A married couple who own a private recreation center out of #Wendell, North Carolina, are on the defense today after their swimming pool rules went viral over the weekend.

Social media users were dragging the couple because they feel their rules are racist and target Black people. The rules for the Outdoor Recreation Center of Wendell ban baggy pants, dreadlocks, weaves and hair extensions from the swimming pool.



Now John Freeman says he’s considering taking legal action against people who have been calling him and his wife racist, @abc11_wtvd reports. Freeman said his guidelines aren’t racist and he didn’t understand the attention around his rules, which have been posted inside the pool office on the property for the last six years.

Freeman said his wife Teresa would have been the one to post a picture of the pool guidelines to the ORC’s Facebook page. The post has since been deleted.

“It did look racist, a racist statement,” Diana Powell, Executive Director of Justice Served NC told ABC11.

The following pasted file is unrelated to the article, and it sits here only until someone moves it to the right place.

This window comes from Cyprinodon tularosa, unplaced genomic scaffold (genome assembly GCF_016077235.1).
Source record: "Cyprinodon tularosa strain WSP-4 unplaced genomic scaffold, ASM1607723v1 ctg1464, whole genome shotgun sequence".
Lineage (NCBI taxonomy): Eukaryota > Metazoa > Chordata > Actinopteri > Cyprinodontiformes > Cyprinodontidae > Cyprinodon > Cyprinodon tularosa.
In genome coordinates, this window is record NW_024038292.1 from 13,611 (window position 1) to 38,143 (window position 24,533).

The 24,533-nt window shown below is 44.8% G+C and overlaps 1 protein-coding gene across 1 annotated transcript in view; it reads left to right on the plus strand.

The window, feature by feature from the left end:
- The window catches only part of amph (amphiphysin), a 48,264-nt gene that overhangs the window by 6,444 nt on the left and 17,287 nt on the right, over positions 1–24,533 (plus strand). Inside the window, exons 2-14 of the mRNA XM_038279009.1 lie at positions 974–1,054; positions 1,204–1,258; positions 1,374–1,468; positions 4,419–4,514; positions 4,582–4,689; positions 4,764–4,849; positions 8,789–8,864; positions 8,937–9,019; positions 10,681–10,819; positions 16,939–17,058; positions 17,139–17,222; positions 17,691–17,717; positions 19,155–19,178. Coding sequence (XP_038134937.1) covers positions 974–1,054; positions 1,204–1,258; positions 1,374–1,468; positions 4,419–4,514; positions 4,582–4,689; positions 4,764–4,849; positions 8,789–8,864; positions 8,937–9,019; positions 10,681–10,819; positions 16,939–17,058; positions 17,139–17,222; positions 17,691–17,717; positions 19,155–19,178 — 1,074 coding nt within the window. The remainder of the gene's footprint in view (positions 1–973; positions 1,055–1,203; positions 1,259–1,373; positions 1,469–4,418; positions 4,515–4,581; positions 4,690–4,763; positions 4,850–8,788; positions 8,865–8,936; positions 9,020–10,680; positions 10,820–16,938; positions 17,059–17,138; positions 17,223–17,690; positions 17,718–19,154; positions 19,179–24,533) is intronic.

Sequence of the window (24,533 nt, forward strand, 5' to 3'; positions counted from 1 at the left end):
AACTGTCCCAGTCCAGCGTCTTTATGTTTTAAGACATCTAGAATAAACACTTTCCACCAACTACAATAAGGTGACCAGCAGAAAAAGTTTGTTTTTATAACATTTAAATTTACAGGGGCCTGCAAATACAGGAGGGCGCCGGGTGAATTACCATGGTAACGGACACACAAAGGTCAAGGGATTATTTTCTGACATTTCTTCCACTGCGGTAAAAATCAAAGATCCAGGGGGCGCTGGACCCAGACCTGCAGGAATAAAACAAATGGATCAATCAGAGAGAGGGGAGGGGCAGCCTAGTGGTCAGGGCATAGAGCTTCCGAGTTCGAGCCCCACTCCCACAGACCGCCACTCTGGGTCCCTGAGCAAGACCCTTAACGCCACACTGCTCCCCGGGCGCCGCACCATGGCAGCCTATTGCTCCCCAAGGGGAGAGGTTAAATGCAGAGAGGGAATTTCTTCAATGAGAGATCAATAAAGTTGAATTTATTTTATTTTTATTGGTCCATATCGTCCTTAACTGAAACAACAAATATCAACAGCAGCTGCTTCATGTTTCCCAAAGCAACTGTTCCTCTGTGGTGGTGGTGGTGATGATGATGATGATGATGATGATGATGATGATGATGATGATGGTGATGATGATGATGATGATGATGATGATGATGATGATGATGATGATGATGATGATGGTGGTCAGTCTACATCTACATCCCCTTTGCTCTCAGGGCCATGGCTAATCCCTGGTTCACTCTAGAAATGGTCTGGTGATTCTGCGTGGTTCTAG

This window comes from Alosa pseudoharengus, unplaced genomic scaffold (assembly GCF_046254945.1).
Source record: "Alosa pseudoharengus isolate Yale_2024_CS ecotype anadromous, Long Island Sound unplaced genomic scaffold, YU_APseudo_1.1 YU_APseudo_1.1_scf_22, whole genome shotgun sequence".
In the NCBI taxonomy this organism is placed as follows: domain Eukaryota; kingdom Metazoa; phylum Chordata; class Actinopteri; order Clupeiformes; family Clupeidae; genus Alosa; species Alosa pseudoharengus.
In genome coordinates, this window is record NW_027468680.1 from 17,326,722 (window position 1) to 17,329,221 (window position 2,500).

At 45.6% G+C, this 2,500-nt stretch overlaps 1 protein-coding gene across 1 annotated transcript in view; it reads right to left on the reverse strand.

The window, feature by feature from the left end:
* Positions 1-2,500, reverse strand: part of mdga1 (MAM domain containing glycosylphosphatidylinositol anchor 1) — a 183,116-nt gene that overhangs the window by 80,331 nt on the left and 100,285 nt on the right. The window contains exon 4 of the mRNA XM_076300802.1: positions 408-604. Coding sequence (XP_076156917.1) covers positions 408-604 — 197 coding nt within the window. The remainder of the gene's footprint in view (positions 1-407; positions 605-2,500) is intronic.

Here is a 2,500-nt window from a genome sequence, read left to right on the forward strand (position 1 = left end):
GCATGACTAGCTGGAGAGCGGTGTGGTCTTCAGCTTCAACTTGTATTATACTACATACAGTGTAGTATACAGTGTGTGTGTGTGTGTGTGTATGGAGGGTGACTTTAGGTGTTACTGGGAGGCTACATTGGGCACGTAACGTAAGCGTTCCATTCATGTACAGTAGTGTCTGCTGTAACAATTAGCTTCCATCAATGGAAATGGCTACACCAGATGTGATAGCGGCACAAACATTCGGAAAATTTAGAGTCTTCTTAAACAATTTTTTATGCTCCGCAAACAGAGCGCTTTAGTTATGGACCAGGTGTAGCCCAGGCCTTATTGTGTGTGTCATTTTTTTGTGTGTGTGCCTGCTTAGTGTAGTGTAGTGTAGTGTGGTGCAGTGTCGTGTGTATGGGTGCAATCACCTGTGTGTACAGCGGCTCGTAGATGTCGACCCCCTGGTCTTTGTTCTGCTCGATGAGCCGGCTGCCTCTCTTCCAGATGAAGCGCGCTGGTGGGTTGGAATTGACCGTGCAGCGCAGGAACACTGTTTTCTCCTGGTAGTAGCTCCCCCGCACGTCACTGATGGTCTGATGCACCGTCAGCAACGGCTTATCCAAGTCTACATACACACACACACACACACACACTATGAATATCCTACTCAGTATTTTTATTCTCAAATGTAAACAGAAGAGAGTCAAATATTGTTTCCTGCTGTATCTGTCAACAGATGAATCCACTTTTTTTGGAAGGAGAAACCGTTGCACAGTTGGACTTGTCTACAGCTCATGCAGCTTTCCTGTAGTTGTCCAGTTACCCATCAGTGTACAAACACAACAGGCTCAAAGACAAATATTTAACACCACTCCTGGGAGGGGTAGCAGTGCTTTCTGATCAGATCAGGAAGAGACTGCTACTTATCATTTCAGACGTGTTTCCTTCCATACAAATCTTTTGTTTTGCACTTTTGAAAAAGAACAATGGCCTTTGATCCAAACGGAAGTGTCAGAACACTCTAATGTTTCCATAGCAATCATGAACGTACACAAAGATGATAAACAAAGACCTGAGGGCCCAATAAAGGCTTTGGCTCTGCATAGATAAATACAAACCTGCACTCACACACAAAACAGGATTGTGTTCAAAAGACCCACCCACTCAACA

Powell said she was tagged multiple times in the controversial Facebook posts being the community activist she is. She decided to go straight to the source Monday and ask Freeman about the rules herself.

“He told me that his wife is- they’re not racist,” said Powell. “His wife just actually made a mistake.”

Freeman said he doesn’t want people walking around the pool in front of children “with their britches down” and doesn’t want artificial hair getting stuck in the pump, which could cause the pool to shut down for three days for maintenance.

He said 381 families of varying ethnicities are members of the ORC and he tries to “accommodate any and everybody.”

In one post signed by John and Teresa Freeman, the owners apologized for their ignorance of the meaning of the word “dread-locks.”

The statement went on to say the rules should have stated “NO artificial hair” would be allowed in the pool.

Freeman said they will talk with their lawyer and may bring each and every one of the people who has publicly called them racist to court.

“If they call me racist, they can put it in writing and we will deal with it at the courthouse,” said Freeman.

Powell said she hopes the Freemans will change the wording of their rules to not directly target a specific culture.

“Maybe we can sit down and come to the table and kind of reason together,” Powell added.

What are your thoughts on this one, Roommates? Let us know!

TSR STAFF: Christina C! @cdelafresh